What have I made of myself?


What have I made of myself?

As we come to the end of the Church’s liturgical year, our Gospel readings are parables about preparing to meet the Lord with a story of how we have loved and lived. For example, last week, the parable was about the ten bridesmaids of whom five were wise and five were foolish. This week, the Gospel is about the talents and what three individuals did with them. Next week, the Gospel is about the separation of the sheep and the goats. The emphasis in all these parables is not so much about the end of the world, but rather about teaching us to live in a responsible and faithful manner right here and now because there is going to be an accounting of each of us at the end of our lives. The question will be, how did we live and what did we do with our talents?

There is a common saying in America, “You can be anything you want to be.” This simply implies that you can achieve anything provided you work hard enough. This is meant to encourage young people to aim high in life. This sounds great, but in practice is unrealistic. A better statement would be, “You can be whatever your talents and abilities allow you to become.”  In today’s parable, three individuals are given a different number of talents. Two of them increased what they had, while one did nothing with his talent and was condemned. This parable acknowledges that we are not born equally talented.

When Jesus talks about talents, we must not think he means a musical talent or a football talent. Such talents are important but are outrageously over-valued and over-rewarded. Ultimately, it is important to develop and use our talents, but more importantly, to develop our character. Talent is formed quietly, while character is formed in midst of the world. When a person develops him or herself and also his or her talent, then a kind of wholeness results. The woman we meet in the first reading could hardly be described as being either successful or famous. Yet, she is portrayed as a model. The reason is because of the kind of person she is: industrious, caring, wise and virtuous. I am sure that she had her faults and weaknesses, but in the light of her goodness they were not worth mentioning. She appeared to have possessed something more valuable than wealth or beauty. She possessed a loving heart. She put her talents in the service of her family and her neighbors and the poor. Thus, she had the respect of the entire community. She is the example of someone who has developed her talents and her character.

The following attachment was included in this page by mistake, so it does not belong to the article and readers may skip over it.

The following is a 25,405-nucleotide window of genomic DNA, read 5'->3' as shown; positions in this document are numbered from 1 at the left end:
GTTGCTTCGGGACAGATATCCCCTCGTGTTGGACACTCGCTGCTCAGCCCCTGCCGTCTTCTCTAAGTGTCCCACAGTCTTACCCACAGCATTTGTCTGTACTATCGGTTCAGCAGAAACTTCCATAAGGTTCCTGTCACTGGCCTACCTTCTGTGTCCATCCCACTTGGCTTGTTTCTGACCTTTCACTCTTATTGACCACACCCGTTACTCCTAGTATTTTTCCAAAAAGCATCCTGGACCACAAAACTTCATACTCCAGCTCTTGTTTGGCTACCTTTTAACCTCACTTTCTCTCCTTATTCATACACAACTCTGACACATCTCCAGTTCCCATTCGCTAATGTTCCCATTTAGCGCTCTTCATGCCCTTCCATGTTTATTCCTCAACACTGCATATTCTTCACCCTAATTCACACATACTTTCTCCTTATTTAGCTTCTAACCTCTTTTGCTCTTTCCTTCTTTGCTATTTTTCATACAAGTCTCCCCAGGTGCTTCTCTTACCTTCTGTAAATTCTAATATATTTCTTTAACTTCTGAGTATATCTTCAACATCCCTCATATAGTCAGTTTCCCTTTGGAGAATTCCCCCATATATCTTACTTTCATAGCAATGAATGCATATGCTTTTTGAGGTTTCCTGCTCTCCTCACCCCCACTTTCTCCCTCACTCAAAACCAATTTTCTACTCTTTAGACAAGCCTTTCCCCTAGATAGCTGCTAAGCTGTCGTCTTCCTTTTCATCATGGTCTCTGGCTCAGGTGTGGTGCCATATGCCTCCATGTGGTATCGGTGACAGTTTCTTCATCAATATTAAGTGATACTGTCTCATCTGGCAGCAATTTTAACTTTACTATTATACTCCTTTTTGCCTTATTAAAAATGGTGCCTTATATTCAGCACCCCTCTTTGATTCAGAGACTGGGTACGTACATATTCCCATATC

St. Paul in today’s second reading says that we should stay awake and alert to the ways we can serve the Lord. As we look over the past year, we all had lots of opportunities to do just that.  Maybe we realize that we have not used our talents fully. Nevertheless, another liturgical year is ahead of us and we will have more chances to accomplish our talents for ourselves, for the church and for everyone around us.

Life is God’s gift to us. What we do with our life is our gift to God. When we use them in the service of the Lord, they become blessings.

One way we can develop our character is to listen carefully to the movement of the Spirit within us, nudging us towards a specific vocation or calling. Our response to that vocation will line up with God’s will for us, help us use our God-given talents in a way that will tap our full potential, and fill us with peace and joy in serving others.

By Susai Jesu, OMI
OMI Lacombe Canada Vocation Team